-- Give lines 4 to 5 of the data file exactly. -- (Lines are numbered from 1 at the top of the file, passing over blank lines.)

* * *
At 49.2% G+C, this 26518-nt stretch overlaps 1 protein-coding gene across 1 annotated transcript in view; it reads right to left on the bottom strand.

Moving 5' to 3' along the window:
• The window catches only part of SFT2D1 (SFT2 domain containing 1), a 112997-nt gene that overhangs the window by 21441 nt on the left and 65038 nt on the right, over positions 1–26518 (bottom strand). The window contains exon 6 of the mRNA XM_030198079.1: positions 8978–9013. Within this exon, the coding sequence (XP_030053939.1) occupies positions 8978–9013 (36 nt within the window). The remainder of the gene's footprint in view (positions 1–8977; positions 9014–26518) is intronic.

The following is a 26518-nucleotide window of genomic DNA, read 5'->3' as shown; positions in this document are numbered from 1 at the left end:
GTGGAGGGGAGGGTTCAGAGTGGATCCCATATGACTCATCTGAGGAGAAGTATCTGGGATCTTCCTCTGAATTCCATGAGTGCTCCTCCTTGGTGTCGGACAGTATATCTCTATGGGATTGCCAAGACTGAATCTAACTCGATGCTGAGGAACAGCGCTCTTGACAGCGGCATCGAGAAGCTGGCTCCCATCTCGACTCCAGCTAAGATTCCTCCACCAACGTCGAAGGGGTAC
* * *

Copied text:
The following is a 26518-nucleotide window of genomic DNA, read 5'->3' as shown; positions in this document are numbered from 1 at the left end:
GTGGAGGGGAGGGTTCAGAGTGGATCCCATATGACTCATCTGAGGAGAAGTATCTGGGATCTTCCTCTGAATTCCATGAGTGCTCCTCCTTGGTGTCGGACAGTATATCTCTATGGGATTGCCAAGACTGAATCTAACTCGATGCTGAGGAACAGCGCTCTTGACAGCGGCATCGAGAAGCTGGCTCCCATCTCGACTCCAGCTAAGATTCCTCCACCAACGTCGAAGGGGTAC